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How to Stress-Test Graphics Cards (Like We Do)

powerMAX, Aida64 & Heavy Load

CPUID powerMAX

This first version of CPUID's combined CPU and GPU stress test appears somewhat incomplete. We don't say that because of the plain GUI or limited number of features, but rather because its loads are nowhere near high enough for a true stability test. Using overclocked graphics cards, powerMAX keeps on chugging long after more taxing games crashed. The application can’t be used as a cooling test either, since its loads just aren't high enough. Download powerMAX here.

Nevertheless, we'll revisit powerMAX in part two of this series to see if its combined GPU and CPU stress test might be beneficial.

GPUPackageVRMMemoryPower
Measurement64 °C79.6 °C71.5 °C67.3 °C96.2W
Compared to Maximum98.5%88.3%84.4%92.6%92.8%
Assessment- Just medium power consumption- High GPU temperature for cooling tests- Just medium memory temperature- Somewhat low VRM temperature
Use for- Supplemental stability test- Not really strong enough for true stress testing

Aida64

At first glance, Aida64’s GPU stress test looks rather average. It doesn’t achieve high numbers in any of the disciplines we're looking at. But what makes the utility interesting is a GPGPU-based foundation. This means it produces a pure compute load, rather than falling back on furry cubes or donuts. Download Aida64's 30-day trial version here.

While overclocking, we saw computational errors from Aida64 when FurMark and OCCT were still running just fine.

Aida64 also works well as a monitoring application, since it can read many temperatures, fan speeds, voltages, clock rates, and power levels. The software even includes a number of benchmarks, making it a great option for those who want to be well-informed about their PC's health.

GPUPackageVRMMemoryPower
Measurement59 °C80.5 °C73.7 °C54.0 °C89.1W
Compared to Maximum90.8%89.3%87.0%74.3%85.9%
Assessment- Low power consumption- Too low GPU temperature for cooling tests- Comparatively low memory temperature- GPGPU instead of graphics load
Use for- Supplemental stability test (compute load)- Not really suitable for true stress testing

Heavy Load

Unfortunately, this application fails to live up to the expectations set by its name, in spite of being praised and linked by many sites. We’ll get back to it in part two of this series when we explore CPU and system stress testing. But it's simply not usable for GPU testing of any kind. Download Heavy Load here.

GPU utilization under Heavy Load stayed between 25 and 35%, reflected in our power consumption and temperature results. It can’t be used as either a stability test for overclocking or as a cooling test. Our measurement results really speak for themselves in this case.

GPUPackageVRMMemoryPower
Measurement50 °C53.1 °C55.0 °C49.7 °C37.2W
Compared to Maximum76.9%88.3%84.4%92.6%35.9%
Assessment- Too low power consumption- Too low GPU temperature for cooling tests- Too low memory temperature- Too low VRM temperature- No substantial load
Use for- Completely unusable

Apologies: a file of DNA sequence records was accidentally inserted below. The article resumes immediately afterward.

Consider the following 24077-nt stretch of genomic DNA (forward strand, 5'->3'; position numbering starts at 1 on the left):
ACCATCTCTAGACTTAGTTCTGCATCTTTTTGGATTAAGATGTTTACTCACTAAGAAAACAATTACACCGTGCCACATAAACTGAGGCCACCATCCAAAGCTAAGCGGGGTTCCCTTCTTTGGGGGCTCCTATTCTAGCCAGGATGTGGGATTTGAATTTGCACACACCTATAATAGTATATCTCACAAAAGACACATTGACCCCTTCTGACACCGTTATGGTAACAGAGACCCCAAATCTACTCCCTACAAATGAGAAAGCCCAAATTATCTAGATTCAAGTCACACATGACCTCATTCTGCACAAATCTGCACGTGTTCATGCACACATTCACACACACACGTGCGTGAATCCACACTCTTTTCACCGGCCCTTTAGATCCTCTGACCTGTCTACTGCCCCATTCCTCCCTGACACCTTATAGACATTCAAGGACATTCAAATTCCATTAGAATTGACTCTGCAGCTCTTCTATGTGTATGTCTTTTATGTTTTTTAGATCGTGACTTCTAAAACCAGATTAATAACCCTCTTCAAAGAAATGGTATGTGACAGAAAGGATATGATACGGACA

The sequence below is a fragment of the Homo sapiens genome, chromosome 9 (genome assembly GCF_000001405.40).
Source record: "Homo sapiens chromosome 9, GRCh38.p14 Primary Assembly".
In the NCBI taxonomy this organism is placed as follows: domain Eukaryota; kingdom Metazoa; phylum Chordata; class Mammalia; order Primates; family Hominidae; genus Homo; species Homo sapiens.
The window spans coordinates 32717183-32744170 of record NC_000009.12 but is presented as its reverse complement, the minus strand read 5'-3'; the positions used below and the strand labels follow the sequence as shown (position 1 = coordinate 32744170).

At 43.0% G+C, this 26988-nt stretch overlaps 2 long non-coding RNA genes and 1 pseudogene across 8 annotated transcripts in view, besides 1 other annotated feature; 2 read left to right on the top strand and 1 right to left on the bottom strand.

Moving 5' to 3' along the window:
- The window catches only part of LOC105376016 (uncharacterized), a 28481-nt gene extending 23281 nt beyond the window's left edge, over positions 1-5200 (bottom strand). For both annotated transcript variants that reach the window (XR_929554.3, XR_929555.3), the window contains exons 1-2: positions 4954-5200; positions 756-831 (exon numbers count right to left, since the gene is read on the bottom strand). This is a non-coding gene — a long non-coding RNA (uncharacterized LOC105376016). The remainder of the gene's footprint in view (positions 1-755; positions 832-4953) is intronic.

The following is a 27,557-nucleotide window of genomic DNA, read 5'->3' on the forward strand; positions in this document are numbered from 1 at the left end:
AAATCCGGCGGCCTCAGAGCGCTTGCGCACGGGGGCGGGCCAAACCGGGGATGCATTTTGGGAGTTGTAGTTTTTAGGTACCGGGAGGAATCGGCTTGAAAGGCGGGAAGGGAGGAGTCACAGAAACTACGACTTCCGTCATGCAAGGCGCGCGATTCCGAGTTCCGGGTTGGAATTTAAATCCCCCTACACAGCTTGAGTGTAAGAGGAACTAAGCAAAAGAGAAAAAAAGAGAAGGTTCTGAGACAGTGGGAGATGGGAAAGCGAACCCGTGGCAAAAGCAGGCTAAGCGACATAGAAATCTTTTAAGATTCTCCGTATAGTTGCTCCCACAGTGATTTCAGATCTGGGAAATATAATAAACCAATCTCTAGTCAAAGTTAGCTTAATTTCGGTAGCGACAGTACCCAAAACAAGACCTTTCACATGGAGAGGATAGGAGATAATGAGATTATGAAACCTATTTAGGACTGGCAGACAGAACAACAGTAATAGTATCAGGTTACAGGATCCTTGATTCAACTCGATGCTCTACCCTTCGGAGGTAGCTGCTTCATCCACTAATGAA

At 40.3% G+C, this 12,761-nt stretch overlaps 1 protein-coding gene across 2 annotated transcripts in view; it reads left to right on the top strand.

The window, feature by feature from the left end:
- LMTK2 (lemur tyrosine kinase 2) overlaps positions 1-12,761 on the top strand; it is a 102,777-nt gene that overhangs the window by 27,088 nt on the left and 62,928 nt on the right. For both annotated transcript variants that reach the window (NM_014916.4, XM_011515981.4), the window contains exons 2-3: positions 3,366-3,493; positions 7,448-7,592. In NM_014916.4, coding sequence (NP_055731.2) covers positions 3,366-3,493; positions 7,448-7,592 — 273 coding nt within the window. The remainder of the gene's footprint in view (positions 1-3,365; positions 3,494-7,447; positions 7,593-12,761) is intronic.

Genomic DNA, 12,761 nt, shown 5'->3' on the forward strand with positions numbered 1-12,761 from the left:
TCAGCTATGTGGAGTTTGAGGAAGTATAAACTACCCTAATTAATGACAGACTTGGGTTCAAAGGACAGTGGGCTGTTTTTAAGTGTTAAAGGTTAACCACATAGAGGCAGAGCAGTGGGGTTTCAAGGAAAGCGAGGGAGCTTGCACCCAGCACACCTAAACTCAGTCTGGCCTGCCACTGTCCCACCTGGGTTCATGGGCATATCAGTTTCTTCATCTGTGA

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  • phobicsq
    Doesn't hwmonitor cost money?
    Reply
  • FormatC
    HWiNFO is free :)
    Reply
  • Th_Redman
    Great article of information Igor(and Tom's, of course). I use a number of these stress tests and your article listed some I've never heard of or read about, so thank you.
    Reply
  • Jay E
    But did you eat the egg?
    Reply
  • Unolocogringo
    Very nice article to point newbie overclockers towards. You have to have some basic understanding if you want to overclock successfully.
    I have overclocked everything possible since my first overclock.A pentium 75mhz I overclocked to 90mhz. This was mid to late 1996. I learned how to do it from This site. Toms Hardware (sysdoc.pair.com back then).
    Since I overclock every thing to stable 100% load 24/7/365 for Folding@Home and occasional gaming, It must be 100% stable for correct folding results. And of course gaming with my son and grandson.
    I use most of the tests and tools you do, except for the fancy thermal images, to achieve this. Nice to know my testing methods are the Same as yours, but mine last 36 to 48 hours on final overclock settings before being put into service.


    Overclocking is a serious affliction , even my non overclockable SuperMicro 2p server board is overclocked from 2.5 to 3.0 on all 8 cores and folding away for years. :)
    Enjoyed your article and testing methodology explained. Thanks
    Reply
  • ddferrari
    For my uses (gaming, surfing) I see no reason to push a component to its power or thermal limit via synthetic tests. All that does is shorten its life span. I don't care if my OC fails during a multiple hour, unrealistic load. If it runs fine during real-world usage then I'm satisfied.

    All my components are overclocked, and I test them for stability the old fashioned way: I USE them. They key is to overclock only one component at a time and see if problems arise while gaming. I keep bumping up the OC until an issue pops up- then I know where the maximum lies.

    There seems to be a lot of monkey-see-monkey-do going on around the internet these days.
    Reply
  • stonedwookie
    We dont care about the stats what we want to know is did the eggs taste good?
    what would you rate the eggs ?
    Reply
  • FormatC
    The egg got only three-stars rating (3/5).

    The reason why:
    It was simply too long for my taste and it is a real pain to look over such a long time at this egg if you are hungry :P
    Reply
  • Co BIY
    What is the best thermal paste to use for a mining rig omelet pan?
    Reply
  • FormatC
    Olive Oil. The best taste :)
    Reply